Against the flow: the story of the Grand Ethiopian Renaissance Dam
Diaa El Din Al Quosy, Thursday 26 Sep 2019
The Grand Ethiopian Renaissance Dam may have dominated headlines recently but its backstory is a long one, writes Diaa El Din Al Quosy


In the 1960s Washington sent a mission from the US Bureau of Land Reclamation to Ethiopia. The mission’s brief was to examine the possibility of building dams on the Nile which could generate hydropower and help Ethiopia overcome its acute energy deficit. A second, unannounced goal of the mission was to punish Egypt and Sudan for the decision to go ahead with the High Dam of Aswan in the face of opposition from the West and the World Bank’s refusal to provide funding.

The American mission identified 33 sites for dams which, if built, could generate electricity and help in irrigating new lands. They would also reduce Egypt and Sudan’s quota of Nile water by six billion cubic metres annually.

The largest four dams on the long list of possibilities were the Caradobi, Mandaia, Bica-abo and the Border Dam.

The site of the last of these, the Border Dam, was 9km east of the Sudanese border. The plan was for a 90m high dam with a reservoir of 14 billion cubic metres.

Meles Zinawi, the prime minister of Ethiopia from 1995 to 2012, subsequently revisited the idea of building the Border Dam as a part of Ethiopia’s development plans. When the scheme proved popular among the public he allocated a budget for the project and renamed it the Millennium Dam.

Tensions over the project initially focused on the Entebbe Agreement, which was signed in 2010. Egypt refused to sign the agreement between Nile Basin states which was intended to replace the 1923 convention, renewed in 1959, which fixed Egypt and Sudan’s annual share of Nile water at 55.5 and 18.5 billion cubic metres, respectively, and gave Egypt the right to veto the construction of any dams upstream.

In 2011, as Egypt passed through political turmoil in the wake of the January uprising, Zinawi took advantage of the situation to begin work on the dam project. In a speech in April 2011 he announced building work would begin on what was now being called the Grand Ethiopian Renaissance Dam (GERD). A small Italian contractor with negligible experience of such a major project was hastily appointed.

During the early stages of the January Revolution, Cairo’s response was limited to trying to persuade Addis Ababa to slow down construction work, review the dam’s design, conduct field studies of the site to ensure it was safe and impact studies to determine the dam’s effects on Sudan and Egypt. Yet whatever willingness there was on the part of Ethiopia to listen to Egypt’s technical concerns was far outweighed by political considerations.

Following Zenawi’s sudden death, Halemariam Desalegn became prime minister of Ethiopia. He had a much lower profile than his predecessor, and hailed from a smaller tribe.

As the situation in Egypt stabilised with the emergence of President Abdel-Fattah Al-Sisi, Cairo’s strategy was to try and convince Addis Ababa that Egypt fully supported development across the Nile Basin as long as Egypt’s historic share of Nile water was guaranteed.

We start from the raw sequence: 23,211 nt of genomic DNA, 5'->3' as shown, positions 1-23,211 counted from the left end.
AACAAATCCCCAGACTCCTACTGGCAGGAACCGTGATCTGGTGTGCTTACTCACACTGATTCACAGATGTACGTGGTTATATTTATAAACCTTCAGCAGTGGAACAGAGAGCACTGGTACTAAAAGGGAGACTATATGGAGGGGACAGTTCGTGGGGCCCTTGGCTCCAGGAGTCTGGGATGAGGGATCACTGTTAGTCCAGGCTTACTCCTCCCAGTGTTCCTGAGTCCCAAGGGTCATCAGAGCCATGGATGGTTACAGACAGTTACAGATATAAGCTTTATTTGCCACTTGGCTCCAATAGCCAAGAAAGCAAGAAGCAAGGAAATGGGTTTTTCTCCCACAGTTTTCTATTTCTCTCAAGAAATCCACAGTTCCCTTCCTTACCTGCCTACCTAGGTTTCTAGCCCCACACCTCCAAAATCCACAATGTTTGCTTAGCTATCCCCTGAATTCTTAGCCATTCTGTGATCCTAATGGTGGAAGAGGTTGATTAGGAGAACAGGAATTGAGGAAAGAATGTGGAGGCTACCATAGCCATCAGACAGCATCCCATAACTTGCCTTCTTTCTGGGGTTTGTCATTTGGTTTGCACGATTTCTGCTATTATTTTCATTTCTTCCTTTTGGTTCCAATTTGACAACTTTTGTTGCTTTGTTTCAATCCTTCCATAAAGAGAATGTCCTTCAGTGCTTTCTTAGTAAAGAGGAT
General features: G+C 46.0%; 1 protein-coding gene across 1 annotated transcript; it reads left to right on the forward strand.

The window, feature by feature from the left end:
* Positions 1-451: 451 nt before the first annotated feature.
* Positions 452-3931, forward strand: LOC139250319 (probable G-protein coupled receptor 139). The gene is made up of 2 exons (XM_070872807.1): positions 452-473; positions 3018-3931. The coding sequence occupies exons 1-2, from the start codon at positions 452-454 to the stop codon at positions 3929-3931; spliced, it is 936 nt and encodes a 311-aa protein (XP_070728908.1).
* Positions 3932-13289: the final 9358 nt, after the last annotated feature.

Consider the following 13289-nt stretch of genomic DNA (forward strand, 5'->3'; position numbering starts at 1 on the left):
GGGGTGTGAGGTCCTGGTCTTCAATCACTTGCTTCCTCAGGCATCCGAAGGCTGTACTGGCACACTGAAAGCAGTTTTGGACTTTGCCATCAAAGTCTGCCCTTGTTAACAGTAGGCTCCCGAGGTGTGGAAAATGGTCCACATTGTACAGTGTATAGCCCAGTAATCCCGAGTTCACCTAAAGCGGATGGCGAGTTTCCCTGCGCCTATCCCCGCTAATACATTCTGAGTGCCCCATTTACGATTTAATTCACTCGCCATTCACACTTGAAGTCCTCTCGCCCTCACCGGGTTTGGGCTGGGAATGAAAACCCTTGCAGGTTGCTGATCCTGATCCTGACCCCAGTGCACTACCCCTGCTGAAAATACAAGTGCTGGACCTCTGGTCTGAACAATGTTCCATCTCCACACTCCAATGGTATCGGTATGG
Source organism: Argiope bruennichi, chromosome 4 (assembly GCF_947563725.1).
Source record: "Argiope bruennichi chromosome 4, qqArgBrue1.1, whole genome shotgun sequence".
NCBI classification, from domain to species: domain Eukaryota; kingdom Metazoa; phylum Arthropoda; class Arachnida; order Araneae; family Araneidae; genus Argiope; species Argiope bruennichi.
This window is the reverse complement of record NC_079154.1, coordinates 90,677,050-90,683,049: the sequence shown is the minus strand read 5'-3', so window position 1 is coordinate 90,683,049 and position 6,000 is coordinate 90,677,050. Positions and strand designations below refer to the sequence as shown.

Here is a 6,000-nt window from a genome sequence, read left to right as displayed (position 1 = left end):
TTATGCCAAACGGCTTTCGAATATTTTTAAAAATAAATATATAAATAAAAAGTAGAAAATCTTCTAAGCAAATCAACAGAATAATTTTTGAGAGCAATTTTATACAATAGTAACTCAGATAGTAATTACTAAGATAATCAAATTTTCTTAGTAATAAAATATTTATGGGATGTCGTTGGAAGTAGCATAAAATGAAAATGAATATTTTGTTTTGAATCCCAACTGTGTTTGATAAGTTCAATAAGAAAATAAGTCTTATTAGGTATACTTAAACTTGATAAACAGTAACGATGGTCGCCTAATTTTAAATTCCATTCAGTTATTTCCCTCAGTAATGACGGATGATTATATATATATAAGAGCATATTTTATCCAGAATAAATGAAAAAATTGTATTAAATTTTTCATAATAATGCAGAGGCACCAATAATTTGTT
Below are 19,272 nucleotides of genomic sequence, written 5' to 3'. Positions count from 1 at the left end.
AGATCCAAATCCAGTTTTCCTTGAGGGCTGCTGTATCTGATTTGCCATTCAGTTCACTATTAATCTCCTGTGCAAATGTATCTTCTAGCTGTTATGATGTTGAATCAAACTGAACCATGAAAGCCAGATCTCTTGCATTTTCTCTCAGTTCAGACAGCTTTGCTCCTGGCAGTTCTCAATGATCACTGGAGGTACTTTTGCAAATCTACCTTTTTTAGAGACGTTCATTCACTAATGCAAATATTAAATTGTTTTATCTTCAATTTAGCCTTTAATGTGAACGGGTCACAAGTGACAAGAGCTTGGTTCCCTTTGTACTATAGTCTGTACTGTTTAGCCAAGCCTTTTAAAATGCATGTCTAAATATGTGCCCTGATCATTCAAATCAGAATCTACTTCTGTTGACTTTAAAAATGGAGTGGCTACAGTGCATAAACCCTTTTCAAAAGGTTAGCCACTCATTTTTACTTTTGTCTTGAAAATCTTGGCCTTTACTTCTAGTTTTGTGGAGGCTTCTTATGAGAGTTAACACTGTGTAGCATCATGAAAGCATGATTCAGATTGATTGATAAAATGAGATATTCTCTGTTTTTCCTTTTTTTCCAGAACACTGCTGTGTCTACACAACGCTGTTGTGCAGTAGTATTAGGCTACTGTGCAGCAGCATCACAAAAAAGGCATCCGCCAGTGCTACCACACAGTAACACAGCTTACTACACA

President Al-Sisi had a number of meetings with Desalegn the most important of which were in Guinea in July 2014 and in Sudan in March 2015. The latter was as also attended by Sudan’s then president, Omar Al-Bashir.

Following the first meeting a comprehensive agreement of principles — 10 in total — was signed. The meeting in Sudan resulted in a comprehensive agreement based on 15 principles.

Following Desalegn’s resignation, President Al-Sisi met with his successor, Prime Minister Abiy Ahmed, who stated clearly that Ethiopia had no intention of denying Egypt its rights to Nile water. The devil, though, is in the details. Meetings between technical experts and ministers of water and irrigation continued, though no consensus emerged. Indeed, Addis Ababa managed to win the support of Khartoum, largely with promises of cheap energy and claims that GERD would improve water management in Sudan and reduce silting at Sudanese dams.

The timetable for the filling of GERD’s reservoir remains the most vexed of a host of controversial questions.

The reservoir has a 74 billion cubic metre capacity and the timetable for its filling will determine the amount of water that flows on to Sudan and Egypt.

Last week Ethiopia rejected an Egyptian proposal on the operation of the dam in a manner that would ensure Egypt and Sudan receive an adequate share of water even during periods of low rainfall. Addis Ababa claimed the proposal violated Ethiopia’s sovereignty.

A meeting with an independent scientific group is scheduled from 30 September to 3 October in Khartoum to further discuss the issues, to be followed by a tripartite meeting of Egypt, Ehiopia and Sudan’s water ministers on 4 to 5 October.

Given the pace of negotiations, no breakthrough is expected. The most likely exit from the deadlock appears to be via mediation, by an international organisation like the World Bank, a regional one like the African Union, or even an individual such as former UN secretary-general Kofi Anan. Other possibilities include international arbitration, the United Nations General Assembly, the Security Council, or perhaps the International Court of Justice.

For Cairo, the most important point will be to keep its annual quota of water unchanged. Should Egypt lose one cubic metre of water for any reason it must demand compensation which could take the form of money to be used in making up the shortfall through desalination plants or other sources.

*A version of this article appears in print in the 26 September, 2019 edition ofAl-Ahram Weeklyunder the titleAgainst the flow



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